HHS unveils nation's first health security strategy

By Bernie Monegain
01:19 PM

Health and Human Services Secretary Kathleen Sebelius has unveiled The National Health Security Strategy, focused on protecting people's health during a large-scale emergency.

Sebelius said the "comprehensive" document, the first for the nation, sets priorities for government and non-government activities over the next four years.

"As we've learned in the response to the 2009 H1N1 pandemic, responsibility for improving our nation's ability to address existing and emerging health threats must be broadly shared by everyone – governments, communities, families and individuals," Sshe said. "The National Health Security Strategy is a call to action for each of us so that every community becomes fully prepared and ready to recover quickly after an emergency."

National health security focuses on preparing for health threats or incidents with potentially negative health consequences, such as bioterrorism and natural disasters. The strategy provides a framework for actions designed to build community resilience, strengthen and sustain health emergency response systems and fill  gaps in healthcare delivery.

"Events which threaten the health of the people of this nation could very easily compromise our national security. Whether it's a pandemic or a premeditated chemical attack, our public health system must be prepared to respond to protect the interests of the American people. In order to be prepared to both respond to an incident and to recover, we need a strong national health system with individuals and families ready to handle the health effects of a disaster," Sebelius said.

The National Health Security Strategy and an accompanying interim implementation guide outline 10 objectives to achieve health security:

  1. Foster informed, empowered individuals and communities.
  2. Develop and maintain the workforce needed for national health security.
  3. Ensure situational awareness so responders are aware of changes in an emergency situation.
  4. Foster integrated healthcare delivery systems that can respond to a disaster of any size.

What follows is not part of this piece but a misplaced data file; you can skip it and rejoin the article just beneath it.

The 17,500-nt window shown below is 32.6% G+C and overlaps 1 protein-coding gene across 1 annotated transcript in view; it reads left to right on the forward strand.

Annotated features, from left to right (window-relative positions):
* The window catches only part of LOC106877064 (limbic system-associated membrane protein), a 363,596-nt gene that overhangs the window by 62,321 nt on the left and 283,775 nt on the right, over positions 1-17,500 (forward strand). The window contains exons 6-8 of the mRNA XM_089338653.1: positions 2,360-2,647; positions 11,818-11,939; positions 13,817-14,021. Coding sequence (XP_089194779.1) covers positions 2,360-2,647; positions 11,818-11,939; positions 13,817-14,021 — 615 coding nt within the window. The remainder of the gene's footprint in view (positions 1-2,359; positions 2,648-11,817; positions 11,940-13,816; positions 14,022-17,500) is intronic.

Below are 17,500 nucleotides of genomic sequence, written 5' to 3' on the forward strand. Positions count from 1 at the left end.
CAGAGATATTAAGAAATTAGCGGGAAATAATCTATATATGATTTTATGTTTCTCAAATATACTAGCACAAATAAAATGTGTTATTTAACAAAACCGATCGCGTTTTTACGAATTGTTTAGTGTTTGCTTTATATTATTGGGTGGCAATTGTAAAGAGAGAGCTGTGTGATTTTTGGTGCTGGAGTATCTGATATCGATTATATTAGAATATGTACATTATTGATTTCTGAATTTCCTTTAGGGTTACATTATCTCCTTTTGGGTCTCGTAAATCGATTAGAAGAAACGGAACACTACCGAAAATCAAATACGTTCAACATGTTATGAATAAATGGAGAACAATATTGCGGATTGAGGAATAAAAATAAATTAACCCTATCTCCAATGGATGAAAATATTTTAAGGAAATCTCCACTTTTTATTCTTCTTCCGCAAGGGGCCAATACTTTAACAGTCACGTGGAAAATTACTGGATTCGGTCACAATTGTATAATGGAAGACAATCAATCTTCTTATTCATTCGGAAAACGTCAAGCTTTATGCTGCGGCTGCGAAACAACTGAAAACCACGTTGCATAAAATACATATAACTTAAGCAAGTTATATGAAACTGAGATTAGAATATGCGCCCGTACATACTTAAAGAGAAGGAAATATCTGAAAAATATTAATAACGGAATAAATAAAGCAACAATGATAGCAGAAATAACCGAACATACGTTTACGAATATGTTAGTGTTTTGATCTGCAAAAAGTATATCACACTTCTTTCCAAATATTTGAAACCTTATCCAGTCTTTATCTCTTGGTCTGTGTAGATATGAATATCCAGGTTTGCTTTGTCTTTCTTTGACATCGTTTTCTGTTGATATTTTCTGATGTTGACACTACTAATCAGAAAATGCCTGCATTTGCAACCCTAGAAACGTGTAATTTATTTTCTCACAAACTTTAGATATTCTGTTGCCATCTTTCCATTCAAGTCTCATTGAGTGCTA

5. Ensure timely and effective communications.
  6. Promote an effective countermeasures enterprise, which is a process to develop, buy and distribute medical countermeasures.
  7. Ensure prevention or mitigation of environmental and other emerging threats to health.
  8. Incorporate post-incident health recovery into planning and response.
  9. Work with cross-border and global partners to enhance national, continental and global health security.
  10. Ensure that all systems that support national health security are based upon the best available science, evaluation and quality improvement methods.

The National Health Security Strategy also highlights specific actions that the nation – including individuals, communities, non-government organizations and government agencies – should take to prevent, protect against, respond to and recover from health threats.

Those actions include conducting a review to improve the system for developing and delivering countermeasures such as medications, vaccines, supplies and equipment for health emergencies; coordinating across government and with communities to identify and prioritize the capabilities, research and investments needed to achieve national health security; and evaluating the impact of these investments.

Federal, state, local, tribal and territorial government agencies, as well as medical, public health and community-based organizations, collaborated to develop the strategy and interim implementation guide. To determine additional issues and themes the strategy should address, the HHS solicited input from non-federal participants during six regional workshops. HHS officials also worked with the Institute of Medicine to engage the medical community.

The Pandemic and All Hazards Preparedness Act directed the HHS secretary to develop the National Health Security Strategy with an accompanying implementation plan by 2009 and revise the documents every four years. The HHS, however, will update the implementation plan every two years to reflect advances in public health and medicine.